Albert and Bob are playing a game. This time it works like this: there are n points and Albert can ask whether or not $2$ points are connected. Bob then decides whether or not the points are connected. If, after $k$ questions, for any two points $i$ and $j$, Albert can say whether or not a path exists between them, Albert wins. If not, Bob wins. Prove if $k<n(n-1)/2$, then Bob has a winning strategy.

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    $\begingroup$ " Bob then decides whether or not the points are connected." So can Bob modify connections mid-game accordingly? And we can assume the answers he provides Albert will be consistent? $\endgroup$ Commented Oct 8, 2022 at 15:56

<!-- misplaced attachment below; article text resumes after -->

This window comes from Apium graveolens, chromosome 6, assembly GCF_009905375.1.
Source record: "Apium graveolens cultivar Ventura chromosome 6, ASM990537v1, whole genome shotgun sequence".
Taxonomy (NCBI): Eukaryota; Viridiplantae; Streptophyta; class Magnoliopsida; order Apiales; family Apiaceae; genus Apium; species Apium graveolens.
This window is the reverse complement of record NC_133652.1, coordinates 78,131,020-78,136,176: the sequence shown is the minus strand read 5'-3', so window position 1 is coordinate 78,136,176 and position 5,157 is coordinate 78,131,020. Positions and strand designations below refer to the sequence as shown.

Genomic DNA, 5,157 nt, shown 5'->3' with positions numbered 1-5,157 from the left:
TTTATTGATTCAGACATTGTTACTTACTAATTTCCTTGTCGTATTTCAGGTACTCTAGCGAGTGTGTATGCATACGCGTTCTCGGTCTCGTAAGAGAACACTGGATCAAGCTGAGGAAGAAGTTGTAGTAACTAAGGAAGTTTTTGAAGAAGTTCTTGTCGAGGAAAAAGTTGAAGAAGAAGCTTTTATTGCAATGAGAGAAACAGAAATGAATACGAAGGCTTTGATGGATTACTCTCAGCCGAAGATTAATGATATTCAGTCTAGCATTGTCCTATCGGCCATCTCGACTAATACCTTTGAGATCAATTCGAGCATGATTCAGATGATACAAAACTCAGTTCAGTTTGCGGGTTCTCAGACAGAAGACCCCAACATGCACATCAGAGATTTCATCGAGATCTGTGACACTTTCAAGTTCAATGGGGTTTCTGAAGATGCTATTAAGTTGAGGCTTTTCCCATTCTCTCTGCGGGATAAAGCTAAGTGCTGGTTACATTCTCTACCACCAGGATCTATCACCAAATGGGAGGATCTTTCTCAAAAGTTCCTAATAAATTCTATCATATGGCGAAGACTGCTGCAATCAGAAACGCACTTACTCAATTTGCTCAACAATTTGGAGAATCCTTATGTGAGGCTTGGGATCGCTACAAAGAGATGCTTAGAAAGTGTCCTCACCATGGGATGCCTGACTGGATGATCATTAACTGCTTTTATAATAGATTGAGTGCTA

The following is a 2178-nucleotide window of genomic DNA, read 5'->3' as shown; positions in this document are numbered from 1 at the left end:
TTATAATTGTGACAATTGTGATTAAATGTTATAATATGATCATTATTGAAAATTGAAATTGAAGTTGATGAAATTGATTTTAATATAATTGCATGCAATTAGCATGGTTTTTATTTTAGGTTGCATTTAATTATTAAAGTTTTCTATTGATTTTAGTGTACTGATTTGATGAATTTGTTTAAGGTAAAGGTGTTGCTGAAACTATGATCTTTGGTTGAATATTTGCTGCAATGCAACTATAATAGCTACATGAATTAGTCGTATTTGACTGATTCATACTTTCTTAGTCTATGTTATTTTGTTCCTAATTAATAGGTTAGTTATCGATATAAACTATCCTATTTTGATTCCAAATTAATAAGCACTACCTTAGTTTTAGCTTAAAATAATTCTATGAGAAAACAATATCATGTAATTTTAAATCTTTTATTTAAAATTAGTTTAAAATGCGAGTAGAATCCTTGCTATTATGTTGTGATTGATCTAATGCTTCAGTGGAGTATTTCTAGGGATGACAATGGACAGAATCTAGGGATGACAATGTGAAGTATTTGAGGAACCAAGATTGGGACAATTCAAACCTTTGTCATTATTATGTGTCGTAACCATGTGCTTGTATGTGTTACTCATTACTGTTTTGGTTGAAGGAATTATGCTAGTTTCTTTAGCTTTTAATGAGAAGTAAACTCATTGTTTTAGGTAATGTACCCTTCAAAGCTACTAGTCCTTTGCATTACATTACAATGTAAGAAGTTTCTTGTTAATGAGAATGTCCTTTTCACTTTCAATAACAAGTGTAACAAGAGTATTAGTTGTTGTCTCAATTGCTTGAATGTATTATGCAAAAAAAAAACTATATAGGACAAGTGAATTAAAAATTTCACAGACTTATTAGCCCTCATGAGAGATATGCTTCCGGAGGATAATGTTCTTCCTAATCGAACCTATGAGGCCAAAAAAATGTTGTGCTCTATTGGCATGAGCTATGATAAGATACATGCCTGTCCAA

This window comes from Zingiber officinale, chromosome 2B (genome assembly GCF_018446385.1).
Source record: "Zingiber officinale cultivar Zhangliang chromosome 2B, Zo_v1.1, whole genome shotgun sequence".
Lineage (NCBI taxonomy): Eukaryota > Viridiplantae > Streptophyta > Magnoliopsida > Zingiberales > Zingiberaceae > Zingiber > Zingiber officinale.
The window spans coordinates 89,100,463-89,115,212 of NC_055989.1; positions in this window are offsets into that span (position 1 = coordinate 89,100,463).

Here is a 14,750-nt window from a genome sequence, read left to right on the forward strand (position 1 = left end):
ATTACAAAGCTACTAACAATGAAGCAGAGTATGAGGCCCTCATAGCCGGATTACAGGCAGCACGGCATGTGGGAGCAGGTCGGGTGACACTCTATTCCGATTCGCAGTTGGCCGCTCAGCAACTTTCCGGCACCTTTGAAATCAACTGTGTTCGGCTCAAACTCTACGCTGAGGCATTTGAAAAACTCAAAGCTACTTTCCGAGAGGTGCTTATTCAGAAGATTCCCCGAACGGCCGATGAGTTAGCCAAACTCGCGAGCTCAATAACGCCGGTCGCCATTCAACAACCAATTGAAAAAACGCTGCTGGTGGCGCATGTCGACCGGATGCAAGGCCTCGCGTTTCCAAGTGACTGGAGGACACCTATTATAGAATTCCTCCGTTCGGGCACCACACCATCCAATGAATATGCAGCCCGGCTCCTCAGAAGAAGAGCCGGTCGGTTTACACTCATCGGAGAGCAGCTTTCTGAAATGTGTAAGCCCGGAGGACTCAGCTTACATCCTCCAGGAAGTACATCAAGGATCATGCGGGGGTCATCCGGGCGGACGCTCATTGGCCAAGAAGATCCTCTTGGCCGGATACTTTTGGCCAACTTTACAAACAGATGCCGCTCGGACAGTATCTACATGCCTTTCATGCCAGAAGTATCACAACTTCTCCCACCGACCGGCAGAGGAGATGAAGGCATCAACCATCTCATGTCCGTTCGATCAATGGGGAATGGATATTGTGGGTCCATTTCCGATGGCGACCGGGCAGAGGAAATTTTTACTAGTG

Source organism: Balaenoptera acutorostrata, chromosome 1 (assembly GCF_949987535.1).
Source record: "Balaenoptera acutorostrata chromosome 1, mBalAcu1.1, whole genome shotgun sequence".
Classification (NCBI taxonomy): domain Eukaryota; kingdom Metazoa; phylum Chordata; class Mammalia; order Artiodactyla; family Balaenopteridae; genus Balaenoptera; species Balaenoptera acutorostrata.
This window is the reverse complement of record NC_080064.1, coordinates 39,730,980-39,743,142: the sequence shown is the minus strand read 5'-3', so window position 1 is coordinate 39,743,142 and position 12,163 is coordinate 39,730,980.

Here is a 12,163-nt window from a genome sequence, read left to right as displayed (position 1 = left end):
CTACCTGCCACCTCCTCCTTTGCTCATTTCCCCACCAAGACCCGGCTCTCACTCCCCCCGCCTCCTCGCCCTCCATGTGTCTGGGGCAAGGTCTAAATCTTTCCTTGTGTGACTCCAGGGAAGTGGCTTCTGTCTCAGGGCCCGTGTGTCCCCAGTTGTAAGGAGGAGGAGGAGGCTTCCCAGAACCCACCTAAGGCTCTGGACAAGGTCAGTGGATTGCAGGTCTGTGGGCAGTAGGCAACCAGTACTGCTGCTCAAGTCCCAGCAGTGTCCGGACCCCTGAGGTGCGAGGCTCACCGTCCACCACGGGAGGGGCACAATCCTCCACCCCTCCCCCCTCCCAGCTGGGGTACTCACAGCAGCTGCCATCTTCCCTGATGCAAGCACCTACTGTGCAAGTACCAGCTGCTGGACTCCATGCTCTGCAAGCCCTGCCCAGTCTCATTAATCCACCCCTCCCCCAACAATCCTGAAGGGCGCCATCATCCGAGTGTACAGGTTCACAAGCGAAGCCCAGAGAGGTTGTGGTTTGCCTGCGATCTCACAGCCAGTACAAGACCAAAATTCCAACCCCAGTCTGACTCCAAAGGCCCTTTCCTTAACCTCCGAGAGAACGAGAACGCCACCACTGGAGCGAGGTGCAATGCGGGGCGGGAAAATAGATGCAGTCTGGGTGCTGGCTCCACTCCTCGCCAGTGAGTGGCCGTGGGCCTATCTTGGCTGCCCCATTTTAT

• $\begingroup$ Yes. The answers will be consistent. $\endgroup$
    – NielIGuess
    Commented Oct 8, 2022 at 15:57

1 Answer 1


There can be atmost $\binom{n}{2} = \frac{n(n-1)}{2}$ distinct edges (direct connections) among $n$ points, so if $k=\frac{n(n-1)}{2}$ Albert knows the entire graph structure and can easily answer all path queries.

Otherwise, Bob's strategy would be to answer "No" to every question. There will exist at least one pair of points (X,Y) such that Albert does not know whether they are directly connected.

Bob asks Albert whether there is a path between X and Y. A graph with no connections and a graph where there is only a single connection that goes from X to Y will both be consistent to all the previous answers, so Albert cannot know for sure.


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